Through the acquisition, Occidental subsidiary 1PointFive has partnered with Carbon Engineering to build the STRATOS direct air capture (DAC) facility in the Permian Basin oilfield in Texas. The facility – which will be the largest of its kind in the world – is designed to extract and permanently remove 500,000 tonnes of atmospheric CO2. Expected to be operational in mid-2025, the facility is laying the foundation for commercial-scale DAC deployment, Occidental says.
Keith pointed out, however, that even if things go great for Carbon Engineering at Occidental, “then there’s going to be immense pressure from the investment community to divide those things [the oil company business from the carbon removal business] because the investment community, the big investors, are going to say, ‘We want a pure play, we don’t want a conglomerate. Conglomerates don’t work very well.”
Nevertheless, the global transition toward net-zero energy “isn’t really [about] the power of oil companies,” Keith emphasized. “I think this is the power of the environmental movement driving change just the way we [who are concerned about climate change] want it.”
Keith wanted to keep Carbon Engineering in Canada
James Meadowcroft, transition pathway principal at the Transition Accelerator and professor in Carleton University’s School of Public Policy and Administration, moderated the webinar. Meadowcroft noted that being acquired by a foreign entity is often the fate of many innovative scaling Canadian companies, and he wondered why Keith chose to sell the company he founded to a U.S. firm.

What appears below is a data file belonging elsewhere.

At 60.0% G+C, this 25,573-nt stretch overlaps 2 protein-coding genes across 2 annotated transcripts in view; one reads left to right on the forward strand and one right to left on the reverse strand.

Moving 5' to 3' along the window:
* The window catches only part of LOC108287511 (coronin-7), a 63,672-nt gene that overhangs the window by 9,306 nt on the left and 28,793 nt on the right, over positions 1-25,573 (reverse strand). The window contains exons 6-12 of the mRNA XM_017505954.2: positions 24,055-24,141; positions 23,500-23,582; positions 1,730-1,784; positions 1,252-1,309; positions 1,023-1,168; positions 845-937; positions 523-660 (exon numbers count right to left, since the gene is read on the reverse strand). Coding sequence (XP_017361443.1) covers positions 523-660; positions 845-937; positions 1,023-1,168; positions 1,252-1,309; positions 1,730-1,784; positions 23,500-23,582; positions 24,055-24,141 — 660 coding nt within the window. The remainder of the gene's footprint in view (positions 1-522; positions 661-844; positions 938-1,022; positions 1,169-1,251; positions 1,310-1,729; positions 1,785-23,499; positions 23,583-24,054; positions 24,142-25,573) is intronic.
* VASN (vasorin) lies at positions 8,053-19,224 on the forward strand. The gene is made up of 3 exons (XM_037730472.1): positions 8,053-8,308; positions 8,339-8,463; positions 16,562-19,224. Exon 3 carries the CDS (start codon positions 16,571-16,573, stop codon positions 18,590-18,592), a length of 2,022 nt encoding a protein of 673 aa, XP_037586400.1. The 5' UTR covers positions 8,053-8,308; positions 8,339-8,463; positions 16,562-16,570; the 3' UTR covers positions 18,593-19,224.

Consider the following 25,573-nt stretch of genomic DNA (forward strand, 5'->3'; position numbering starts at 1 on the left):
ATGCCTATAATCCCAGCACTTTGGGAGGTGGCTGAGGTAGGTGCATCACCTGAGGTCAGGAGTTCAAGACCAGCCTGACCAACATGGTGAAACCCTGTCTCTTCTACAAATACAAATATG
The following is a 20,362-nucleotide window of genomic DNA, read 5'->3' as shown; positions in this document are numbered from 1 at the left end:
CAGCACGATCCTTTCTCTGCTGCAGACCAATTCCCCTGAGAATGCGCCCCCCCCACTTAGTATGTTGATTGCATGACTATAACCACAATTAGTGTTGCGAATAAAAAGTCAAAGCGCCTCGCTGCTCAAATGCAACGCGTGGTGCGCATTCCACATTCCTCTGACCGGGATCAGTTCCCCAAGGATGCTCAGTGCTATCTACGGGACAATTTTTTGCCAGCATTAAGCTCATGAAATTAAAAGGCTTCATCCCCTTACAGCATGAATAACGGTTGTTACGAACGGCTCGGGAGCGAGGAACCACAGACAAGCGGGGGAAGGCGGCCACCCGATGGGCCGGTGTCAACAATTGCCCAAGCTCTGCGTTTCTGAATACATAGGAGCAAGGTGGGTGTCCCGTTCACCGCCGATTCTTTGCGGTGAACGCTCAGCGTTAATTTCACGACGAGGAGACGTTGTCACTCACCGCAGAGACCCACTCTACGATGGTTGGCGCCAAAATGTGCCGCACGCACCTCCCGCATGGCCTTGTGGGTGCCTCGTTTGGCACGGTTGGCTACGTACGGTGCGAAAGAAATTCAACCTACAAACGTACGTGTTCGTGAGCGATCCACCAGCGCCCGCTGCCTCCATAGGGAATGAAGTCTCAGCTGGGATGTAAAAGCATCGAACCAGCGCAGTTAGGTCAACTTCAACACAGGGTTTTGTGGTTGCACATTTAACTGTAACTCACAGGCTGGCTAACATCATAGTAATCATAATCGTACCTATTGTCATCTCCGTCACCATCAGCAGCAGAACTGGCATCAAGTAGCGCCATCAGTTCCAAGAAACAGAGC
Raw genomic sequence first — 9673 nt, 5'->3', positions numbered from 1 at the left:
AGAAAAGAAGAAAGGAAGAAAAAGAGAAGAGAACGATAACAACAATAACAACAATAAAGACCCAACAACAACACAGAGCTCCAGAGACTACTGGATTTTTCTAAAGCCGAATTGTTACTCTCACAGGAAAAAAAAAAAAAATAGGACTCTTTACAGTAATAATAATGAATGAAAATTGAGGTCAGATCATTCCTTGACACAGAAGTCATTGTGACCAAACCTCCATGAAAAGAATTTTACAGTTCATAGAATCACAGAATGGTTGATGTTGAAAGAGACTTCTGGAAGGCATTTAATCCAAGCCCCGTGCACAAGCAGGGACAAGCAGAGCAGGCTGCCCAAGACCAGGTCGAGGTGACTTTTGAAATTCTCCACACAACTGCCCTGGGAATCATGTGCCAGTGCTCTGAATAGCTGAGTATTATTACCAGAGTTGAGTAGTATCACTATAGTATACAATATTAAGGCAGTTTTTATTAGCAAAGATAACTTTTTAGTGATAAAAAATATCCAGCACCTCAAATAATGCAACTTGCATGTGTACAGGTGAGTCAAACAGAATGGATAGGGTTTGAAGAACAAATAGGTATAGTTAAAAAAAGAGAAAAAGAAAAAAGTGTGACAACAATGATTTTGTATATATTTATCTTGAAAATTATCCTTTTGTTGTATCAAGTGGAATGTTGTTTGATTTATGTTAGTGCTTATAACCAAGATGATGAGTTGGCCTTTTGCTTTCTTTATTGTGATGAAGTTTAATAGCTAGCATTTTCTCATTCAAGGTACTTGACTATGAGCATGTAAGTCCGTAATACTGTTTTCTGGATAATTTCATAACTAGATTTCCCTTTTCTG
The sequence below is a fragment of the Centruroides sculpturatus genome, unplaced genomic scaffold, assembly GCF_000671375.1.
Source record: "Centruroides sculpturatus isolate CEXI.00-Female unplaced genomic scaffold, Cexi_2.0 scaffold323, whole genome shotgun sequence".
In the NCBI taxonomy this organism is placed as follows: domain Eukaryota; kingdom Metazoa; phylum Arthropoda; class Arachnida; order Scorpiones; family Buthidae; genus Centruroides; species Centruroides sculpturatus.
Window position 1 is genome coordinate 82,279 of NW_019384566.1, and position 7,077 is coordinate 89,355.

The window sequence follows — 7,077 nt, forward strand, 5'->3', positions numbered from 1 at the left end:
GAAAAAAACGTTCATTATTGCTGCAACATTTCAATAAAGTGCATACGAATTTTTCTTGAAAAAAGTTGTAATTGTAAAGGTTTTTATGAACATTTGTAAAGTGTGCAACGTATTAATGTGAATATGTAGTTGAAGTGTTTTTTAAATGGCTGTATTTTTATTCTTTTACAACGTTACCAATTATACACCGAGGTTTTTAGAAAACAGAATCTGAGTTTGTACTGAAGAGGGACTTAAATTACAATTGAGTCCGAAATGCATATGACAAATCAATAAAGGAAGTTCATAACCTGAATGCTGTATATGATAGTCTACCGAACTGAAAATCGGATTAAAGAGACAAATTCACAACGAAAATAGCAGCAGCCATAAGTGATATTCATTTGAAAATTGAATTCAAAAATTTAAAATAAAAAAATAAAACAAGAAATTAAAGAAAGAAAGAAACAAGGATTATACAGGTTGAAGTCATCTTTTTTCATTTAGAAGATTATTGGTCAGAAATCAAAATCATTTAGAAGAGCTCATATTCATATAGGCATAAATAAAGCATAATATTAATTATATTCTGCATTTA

Keith, a Canadian citizen whose home is in Canmore, Alberta, acknowledged that he’s “not happy” Carbon Engineering was sold to a U.S. company.
“If we’d had a serious offer from Canada – if we’d had two offers and the Canadian offer was even close, I would have been pushing and voting for that,” he said. “But there wasn’t [a Canadian offer]. There just wasn’t a Canadian player who was serious the way Occidental was.”
Even in Canada, when Carbon Engineering was doing its pioneering R&D work in Calgary, the company relocated to Squamish, B.C. because “British Columbia was super-supportive. Alberta really was not supportive, neither government nor industry,” Keith said.